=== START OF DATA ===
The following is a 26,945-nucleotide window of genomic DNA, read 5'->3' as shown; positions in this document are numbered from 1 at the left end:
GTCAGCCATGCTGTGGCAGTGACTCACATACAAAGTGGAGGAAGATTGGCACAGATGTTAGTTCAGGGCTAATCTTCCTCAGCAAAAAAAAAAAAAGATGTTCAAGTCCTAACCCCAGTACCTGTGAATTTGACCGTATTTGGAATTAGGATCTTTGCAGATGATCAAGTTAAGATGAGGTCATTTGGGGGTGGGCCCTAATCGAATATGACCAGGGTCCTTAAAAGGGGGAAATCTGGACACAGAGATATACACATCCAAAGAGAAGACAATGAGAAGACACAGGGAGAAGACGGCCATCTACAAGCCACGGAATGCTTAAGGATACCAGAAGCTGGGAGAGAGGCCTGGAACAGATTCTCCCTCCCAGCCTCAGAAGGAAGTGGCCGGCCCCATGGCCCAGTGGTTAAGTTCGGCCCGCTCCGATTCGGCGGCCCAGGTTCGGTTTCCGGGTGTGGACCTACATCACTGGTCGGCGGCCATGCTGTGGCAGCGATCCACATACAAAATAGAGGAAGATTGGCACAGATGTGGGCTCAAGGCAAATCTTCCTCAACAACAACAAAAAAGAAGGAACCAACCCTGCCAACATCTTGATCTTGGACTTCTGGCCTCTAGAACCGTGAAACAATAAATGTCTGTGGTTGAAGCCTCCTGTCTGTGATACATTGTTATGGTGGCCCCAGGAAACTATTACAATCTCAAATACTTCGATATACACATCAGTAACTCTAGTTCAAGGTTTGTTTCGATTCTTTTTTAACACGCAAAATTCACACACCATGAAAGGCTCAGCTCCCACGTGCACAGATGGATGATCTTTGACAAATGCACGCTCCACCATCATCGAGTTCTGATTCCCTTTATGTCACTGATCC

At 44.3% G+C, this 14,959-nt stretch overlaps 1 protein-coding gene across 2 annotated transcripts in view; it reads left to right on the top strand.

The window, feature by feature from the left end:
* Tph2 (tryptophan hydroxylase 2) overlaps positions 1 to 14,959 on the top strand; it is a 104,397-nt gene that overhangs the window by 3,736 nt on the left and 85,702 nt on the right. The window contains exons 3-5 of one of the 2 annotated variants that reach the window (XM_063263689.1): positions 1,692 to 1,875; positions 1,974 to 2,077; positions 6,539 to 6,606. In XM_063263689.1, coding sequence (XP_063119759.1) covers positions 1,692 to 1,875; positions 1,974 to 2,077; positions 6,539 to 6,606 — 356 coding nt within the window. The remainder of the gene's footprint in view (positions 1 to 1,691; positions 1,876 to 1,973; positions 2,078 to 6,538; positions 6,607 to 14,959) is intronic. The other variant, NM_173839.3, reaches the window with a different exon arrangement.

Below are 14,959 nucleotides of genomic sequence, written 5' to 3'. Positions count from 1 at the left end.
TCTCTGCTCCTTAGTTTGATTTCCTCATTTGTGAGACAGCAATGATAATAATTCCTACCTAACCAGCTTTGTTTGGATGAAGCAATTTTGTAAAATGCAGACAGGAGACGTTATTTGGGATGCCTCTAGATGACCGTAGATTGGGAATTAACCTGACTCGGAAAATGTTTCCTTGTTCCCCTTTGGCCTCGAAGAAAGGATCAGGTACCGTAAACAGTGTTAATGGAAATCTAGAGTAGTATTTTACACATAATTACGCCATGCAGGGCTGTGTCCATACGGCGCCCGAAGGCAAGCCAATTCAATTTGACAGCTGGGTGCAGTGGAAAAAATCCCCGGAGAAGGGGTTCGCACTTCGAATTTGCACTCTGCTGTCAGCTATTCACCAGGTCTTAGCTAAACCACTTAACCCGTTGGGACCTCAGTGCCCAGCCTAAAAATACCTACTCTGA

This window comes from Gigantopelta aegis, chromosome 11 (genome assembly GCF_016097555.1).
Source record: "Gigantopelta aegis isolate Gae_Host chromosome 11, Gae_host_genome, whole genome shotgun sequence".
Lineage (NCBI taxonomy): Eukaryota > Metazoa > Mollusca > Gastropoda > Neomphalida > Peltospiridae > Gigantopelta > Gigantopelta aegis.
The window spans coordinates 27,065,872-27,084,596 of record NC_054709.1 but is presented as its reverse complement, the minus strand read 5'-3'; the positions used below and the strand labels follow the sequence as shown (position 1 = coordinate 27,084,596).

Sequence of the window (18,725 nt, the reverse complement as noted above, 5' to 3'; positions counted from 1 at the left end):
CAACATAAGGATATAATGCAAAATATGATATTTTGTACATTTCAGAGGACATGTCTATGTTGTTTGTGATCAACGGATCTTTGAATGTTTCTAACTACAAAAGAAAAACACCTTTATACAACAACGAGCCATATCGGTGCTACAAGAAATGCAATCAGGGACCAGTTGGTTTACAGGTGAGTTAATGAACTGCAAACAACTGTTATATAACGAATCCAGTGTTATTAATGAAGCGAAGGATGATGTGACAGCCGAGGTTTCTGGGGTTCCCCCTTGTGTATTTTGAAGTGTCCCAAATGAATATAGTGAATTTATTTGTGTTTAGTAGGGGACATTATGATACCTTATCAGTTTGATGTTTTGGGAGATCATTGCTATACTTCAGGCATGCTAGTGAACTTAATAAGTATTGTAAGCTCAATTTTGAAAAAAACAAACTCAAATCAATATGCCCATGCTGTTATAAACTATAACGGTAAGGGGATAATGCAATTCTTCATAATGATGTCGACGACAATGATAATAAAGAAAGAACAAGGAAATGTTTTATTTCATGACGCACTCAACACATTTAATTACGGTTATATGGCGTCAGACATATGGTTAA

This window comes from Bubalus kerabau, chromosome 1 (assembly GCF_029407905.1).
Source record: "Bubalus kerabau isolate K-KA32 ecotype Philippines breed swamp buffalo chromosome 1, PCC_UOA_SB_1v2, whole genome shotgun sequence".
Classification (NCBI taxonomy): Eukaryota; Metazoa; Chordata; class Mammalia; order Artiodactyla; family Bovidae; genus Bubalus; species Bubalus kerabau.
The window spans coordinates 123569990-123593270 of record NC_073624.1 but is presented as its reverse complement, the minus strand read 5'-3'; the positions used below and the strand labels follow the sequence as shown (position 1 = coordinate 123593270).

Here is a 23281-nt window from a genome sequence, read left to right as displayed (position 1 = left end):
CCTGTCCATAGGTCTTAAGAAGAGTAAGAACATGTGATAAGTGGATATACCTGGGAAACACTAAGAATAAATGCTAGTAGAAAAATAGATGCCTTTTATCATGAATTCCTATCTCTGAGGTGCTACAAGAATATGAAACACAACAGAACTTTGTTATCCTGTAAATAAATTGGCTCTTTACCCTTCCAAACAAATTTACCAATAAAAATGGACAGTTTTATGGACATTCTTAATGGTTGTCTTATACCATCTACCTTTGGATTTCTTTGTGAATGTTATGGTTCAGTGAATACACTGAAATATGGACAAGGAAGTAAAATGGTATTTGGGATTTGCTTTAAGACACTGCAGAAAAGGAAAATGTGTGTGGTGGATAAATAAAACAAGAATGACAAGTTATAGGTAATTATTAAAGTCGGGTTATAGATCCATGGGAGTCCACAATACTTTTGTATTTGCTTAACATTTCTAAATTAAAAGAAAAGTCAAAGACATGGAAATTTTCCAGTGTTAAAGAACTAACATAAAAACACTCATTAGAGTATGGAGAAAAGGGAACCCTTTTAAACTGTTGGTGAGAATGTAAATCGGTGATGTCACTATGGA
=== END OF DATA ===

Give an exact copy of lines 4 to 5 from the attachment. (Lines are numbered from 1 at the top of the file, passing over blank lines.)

The window, feature by feature from the left end:
* Tph2 (tryptophan hydroxylase 2) overlaps positions 1 to 14,959 on the top strand; it is a 104,397-nt gene that overhangs the window by 3,736 nt on the left and 85,702 nt on the right. The window contains exons 3-5 of one of the 2 annotated variants that reach the window (XM_063263689.1): positions 1,692 to 1,875; positions 1,974 to 2,077; positions 6,539 to 6,606. In XM_063263689.1, coding sequence (XP_063119759.1) covers positions 1,692 to 1,875; positions 1,974 to 2,077; positions 6,539 to 6,606 — 356 coding nt within the window. The remainder of the gene's footprint in view (positions 1 to 1,691; positions 1,876 to 1,973; positions 2,078 to 6,538; positions 6,607 to 14,959) is intronic. The other variant, NM_173839.3, reaches the window with a different exon arrangement.